These experiences showed me everyone has the voice to drive change — including myself. I decided to co-lead our Disability Alliance (DA), one of Google’s resource groups in China, with other passionate Googlers. We wanted to create a space to help address challenges Googlers with disabilities face, and build allyship among the wider Google community. We also wanted to create a platform to increase awareness of different forms of disabilities. For example, some people don’t think about invisible disabilities, but it’s equally important to build awareness of disabilities you might not immediately see. I’m incredibly excited to see how we continue to grow our community in the coming year across China.

Having a disability doesn’t limit me, and I’ve been fortunate to be surrounded by people who value my abilities instead of my disability. Over the years, I’ve achieved my goals and dreams from leading an incredible team of 50 at Google, taking on physical activities such as skiing and marathons, and driving change for the broader disability community.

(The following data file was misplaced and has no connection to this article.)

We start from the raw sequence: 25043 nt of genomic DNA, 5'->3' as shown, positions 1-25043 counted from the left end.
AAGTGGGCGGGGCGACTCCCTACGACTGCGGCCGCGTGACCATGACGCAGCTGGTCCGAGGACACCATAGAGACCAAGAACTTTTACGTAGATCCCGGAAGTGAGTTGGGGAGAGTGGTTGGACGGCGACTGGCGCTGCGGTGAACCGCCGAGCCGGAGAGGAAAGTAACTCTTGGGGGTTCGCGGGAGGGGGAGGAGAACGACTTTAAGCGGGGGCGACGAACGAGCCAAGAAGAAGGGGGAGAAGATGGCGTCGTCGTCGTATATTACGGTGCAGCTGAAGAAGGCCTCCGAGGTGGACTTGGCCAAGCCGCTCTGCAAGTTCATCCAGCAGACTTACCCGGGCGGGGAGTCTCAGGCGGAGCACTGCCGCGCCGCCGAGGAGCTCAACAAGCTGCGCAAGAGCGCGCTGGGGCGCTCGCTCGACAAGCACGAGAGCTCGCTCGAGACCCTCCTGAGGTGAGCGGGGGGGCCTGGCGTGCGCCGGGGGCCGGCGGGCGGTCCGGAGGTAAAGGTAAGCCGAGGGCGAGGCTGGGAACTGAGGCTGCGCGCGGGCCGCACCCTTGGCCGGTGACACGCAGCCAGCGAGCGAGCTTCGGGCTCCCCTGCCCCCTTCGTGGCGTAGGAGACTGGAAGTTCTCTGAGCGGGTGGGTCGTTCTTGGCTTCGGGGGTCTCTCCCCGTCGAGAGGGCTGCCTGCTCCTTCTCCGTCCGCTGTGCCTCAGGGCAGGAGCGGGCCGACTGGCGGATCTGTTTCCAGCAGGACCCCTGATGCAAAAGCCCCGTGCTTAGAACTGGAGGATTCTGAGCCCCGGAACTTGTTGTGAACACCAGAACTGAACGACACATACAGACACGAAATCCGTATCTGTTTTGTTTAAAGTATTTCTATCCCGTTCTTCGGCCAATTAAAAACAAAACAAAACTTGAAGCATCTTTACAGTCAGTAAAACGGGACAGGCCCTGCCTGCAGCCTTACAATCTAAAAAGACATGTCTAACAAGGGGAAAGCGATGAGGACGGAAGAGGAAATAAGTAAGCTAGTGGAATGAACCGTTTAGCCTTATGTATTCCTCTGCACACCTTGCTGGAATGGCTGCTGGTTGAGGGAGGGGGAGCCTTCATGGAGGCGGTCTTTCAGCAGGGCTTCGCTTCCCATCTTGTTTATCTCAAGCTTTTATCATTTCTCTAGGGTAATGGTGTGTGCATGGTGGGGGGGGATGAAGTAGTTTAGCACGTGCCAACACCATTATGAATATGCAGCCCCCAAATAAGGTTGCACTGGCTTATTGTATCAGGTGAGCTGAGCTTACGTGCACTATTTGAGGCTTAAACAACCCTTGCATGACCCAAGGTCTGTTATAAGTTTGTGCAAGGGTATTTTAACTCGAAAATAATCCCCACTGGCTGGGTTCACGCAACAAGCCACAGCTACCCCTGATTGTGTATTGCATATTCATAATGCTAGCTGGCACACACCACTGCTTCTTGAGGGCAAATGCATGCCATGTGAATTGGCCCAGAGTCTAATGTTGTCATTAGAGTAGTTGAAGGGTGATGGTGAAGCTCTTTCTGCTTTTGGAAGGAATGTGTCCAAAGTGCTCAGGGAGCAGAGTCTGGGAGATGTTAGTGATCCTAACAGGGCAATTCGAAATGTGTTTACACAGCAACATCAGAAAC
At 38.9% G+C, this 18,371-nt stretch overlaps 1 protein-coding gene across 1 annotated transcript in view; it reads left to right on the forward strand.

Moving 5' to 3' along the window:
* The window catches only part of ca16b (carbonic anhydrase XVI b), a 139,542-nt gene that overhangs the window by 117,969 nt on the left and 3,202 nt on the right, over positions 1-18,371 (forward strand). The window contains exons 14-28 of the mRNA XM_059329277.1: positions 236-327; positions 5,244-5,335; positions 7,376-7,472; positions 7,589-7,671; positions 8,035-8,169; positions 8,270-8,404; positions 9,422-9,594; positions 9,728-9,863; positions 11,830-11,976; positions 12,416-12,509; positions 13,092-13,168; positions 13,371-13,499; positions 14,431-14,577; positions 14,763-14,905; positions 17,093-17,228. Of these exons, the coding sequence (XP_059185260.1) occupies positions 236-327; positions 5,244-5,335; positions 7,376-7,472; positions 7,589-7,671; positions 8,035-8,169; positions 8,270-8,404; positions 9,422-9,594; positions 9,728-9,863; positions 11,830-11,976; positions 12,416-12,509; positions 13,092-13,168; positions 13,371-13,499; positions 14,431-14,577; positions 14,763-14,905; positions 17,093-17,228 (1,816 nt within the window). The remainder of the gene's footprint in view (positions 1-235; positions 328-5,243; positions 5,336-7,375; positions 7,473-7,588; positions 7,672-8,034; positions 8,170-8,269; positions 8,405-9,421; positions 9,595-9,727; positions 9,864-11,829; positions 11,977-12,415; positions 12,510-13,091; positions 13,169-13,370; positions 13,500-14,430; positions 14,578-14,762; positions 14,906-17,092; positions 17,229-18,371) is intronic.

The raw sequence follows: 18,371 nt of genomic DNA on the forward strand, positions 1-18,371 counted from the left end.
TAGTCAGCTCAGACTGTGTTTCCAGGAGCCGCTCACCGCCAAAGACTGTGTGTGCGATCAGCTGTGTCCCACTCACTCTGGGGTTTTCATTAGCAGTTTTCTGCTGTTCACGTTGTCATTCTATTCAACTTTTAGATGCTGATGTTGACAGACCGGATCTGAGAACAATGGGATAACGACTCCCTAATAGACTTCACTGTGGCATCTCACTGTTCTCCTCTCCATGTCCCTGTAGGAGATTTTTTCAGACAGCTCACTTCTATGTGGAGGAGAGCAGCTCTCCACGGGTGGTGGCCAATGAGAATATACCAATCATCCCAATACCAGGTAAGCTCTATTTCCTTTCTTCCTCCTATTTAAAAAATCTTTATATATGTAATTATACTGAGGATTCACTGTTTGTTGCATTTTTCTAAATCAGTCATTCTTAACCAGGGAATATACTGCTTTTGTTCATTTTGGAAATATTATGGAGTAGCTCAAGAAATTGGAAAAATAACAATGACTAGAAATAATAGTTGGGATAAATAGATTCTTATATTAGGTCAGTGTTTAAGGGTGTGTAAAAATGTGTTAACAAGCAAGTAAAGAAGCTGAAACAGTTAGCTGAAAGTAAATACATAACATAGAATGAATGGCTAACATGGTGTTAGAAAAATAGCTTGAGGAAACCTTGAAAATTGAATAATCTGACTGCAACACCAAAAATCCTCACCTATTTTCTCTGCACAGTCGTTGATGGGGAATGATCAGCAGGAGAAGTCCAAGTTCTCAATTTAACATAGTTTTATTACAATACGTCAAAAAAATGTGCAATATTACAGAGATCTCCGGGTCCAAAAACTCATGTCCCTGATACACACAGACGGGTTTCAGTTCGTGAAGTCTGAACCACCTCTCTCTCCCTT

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Office spotlight: Chicago

“It almost feels like the first day back at school,” says Rob Biederman as he waits in line for breakfast at the Fulton Market cafe. It’s April 4, and Chicago Googlers like Rob have just started their first official week of hybrid work.Opened in 2000 with only two employees, the Google Chicago office in the…

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“It almost feels like the first day back at school,” says Rob Biederman as he waits in line for breakfast at the Fulton Market cafe. It’s April 4, and Chicago Googlers like Rob have just started their first official week of hybrid work.